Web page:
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A total of 299 destructive avalanches were recorded over the winter with 19 deaths, according to an end of season report

Switzerland's WSL Institute for Snow and Avalanche Research, SLF, released its figures to the end of April in its Winter Review published this week.

It counts a destructive avalanche as one which leads to loss of life, injury or damages property.

All but one of the 19 people killed were participating in winter sports in unsecured terrain, classified either as backcountry (16) or off-piste (2).

The exception was a ski patroller who died on an open ski run when a huge slide swept across a piste in Crans Montana in February, as we reported at the time:

The deadliest single incident was the avalanche near Fieschertal in the Bernese Alps at the end of April which killed four ski tourers:

The 20-year average for deaths over a six-month winter period is 21.

The report describes a cluster of six fatal accidents in the western part of the northern flank of the Alps as 'striking'.

Map of fatal avalanches in SwitzerlandMap showing fatal avalanches (image SLF)














Map key:  red = avalanche risk 4, orange = risk 3, yellow = risk 2

"These incidents have been attributed to a snowpack that remained unfavourably bonded for a prolonged period, which is a rather unusual occurrence in this region," it states.

"Those engaging in snow and mountain sports should give heed to the avalanche danger in the spring and summertime as well.

"For the time being, the SLF avalanche bulletin will continue to appear daily at 5 pm. In the summer and autumn it is published as necessary."

The avalanche bulletins can be found here.

The figures show there were 131 avalanches in which a total of 209 people were caught:

Swiss avalanches in which at least one person was caughtMap of all avalanches in which at least one person was caught (image SLF)















The Winter Review recalls the record-breaking ‘exceptional snowfall' in the northern Swiss Alps in the first half of January.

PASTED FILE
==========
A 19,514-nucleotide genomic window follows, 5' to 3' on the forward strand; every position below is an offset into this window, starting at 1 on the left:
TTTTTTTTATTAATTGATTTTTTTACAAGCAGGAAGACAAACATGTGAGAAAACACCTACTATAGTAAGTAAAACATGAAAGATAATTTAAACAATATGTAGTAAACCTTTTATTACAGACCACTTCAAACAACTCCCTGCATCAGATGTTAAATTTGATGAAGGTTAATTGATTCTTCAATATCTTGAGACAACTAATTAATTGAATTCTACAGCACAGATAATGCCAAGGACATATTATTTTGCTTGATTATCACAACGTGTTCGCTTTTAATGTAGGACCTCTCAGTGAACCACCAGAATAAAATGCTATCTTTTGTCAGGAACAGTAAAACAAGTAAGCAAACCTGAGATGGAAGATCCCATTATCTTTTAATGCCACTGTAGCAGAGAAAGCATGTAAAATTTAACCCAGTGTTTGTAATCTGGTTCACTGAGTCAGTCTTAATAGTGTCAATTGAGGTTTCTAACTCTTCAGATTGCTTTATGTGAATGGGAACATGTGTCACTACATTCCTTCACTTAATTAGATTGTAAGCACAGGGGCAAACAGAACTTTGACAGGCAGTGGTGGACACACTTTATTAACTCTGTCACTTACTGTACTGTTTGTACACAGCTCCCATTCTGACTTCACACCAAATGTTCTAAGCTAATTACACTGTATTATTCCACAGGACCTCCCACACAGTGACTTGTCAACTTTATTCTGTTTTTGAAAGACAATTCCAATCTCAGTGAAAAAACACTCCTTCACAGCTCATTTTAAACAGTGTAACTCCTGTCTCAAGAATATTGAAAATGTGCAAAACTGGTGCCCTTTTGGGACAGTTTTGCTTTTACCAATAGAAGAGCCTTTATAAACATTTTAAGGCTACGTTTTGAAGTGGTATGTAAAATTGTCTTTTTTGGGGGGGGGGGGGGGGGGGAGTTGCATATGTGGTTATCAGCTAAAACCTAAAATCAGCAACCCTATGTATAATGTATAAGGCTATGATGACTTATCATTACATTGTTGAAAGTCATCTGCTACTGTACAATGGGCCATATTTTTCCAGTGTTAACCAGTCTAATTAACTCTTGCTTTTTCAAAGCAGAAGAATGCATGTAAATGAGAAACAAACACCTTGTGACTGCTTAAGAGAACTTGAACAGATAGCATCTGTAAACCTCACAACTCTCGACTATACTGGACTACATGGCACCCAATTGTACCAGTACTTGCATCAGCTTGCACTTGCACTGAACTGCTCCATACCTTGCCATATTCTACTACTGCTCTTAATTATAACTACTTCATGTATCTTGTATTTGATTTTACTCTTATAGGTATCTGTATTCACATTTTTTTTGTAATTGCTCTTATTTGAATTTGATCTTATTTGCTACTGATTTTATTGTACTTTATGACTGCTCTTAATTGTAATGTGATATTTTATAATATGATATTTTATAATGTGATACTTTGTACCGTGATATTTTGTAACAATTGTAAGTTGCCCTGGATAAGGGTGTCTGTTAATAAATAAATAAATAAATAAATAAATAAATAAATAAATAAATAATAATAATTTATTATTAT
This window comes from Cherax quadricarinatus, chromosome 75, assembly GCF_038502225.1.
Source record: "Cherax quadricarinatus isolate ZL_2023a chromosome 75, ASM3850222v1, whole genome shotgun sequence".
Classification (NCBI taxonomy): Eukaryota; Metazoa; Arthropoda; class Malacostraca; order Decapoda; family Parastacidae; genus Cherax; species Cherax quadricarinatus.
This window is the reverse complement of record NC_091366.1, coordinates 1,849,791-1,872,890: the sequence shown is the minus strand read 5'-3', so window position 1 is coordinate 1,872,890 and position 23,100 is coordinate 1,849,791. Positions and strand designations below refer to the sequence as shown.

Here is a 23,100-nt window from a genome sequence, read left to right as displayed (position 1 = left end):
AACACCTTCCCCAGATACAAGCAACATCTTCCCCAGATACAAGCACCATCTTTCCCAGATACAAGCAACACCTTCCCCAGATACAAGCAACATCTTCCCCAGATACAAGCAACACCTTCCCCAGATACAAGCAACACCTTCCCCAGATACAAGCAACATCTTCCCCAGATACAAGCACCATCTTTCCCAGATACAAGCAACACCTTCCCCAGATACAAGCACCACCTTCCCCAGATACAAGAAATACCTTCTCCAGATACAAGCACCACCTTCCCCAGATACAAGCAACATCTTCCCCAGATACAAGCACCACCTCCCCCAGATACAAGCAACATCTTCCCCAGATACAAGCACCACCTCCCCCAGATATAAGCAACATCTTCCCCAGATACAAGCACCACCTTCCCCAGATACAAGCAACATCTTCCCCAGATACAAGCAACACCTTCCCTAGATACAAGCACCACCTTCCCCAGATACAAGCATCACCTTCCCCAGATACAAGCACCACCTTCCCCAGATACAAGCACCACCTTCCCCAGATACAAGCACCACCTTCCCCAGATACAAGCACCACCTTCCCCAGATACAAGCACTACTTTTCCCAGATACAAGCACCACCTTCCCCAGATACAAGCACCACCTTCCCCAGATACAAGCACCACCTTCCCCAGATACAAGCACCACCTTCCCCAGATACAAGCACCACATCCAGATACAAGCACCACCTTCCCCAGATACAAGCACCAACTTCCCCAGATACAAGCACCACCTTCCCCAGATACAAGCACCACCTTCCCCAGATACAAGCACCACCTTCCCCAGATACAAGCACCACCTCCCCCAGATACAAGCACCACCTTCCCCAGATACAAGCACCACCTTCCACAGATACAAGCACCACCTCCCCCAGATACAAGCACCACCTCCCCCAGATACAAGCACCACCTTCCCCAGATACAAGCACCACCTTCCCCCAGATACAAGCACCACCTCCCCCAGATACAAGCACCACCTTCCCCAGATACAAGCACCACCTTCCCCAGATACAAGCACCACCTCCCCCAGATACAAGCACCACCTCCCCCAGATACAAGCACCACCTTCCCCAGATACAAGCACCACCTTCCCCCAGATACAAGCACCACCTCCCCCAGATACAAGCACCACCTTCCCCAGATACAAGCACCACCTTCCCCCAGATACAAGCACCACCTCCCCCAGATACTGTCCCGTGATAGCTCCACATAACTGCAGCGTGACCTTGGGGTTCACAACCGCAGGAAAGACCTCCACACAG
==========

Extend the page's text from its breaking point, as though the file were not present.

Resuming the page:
"From 12 to 14 January 2019, more than 1 metre of snow fell over a wide area on the northern flank of the Alps, and more than 1.5 m from the Urn Alps to the St. Gallen Alps and in northern Prättigau.

"In the east in particular, January's precipitation broke previous records.

"Many stations in Liechtenstein and the northern Grisons measured the second largest or largest ever aggregate snowfall within a ten-day period."

The vast quantities of fresh snow, along with storm-force winds, resulted in a very high avalanche danger (level 5) - the highest on the scale - in large parts of the Swiss Alps on 14th January.

There were numerous avalanches during this period but the only damage reported was to property.

Avalanche in SwitzerlandAvalanche in Switzerland, winter 2018-19
















The Institute has a database containing full records of avalanche events in Switzerland, including details of all fatal avalanches going back to the winter of 1936-37.

This means it is able to analyse long-term trends and assess the effectiveness of prevention measures.

It claims that its database on destructive avalanches is without parallel worldwide and now contains 15,000 records.

Read the full Winter Review.

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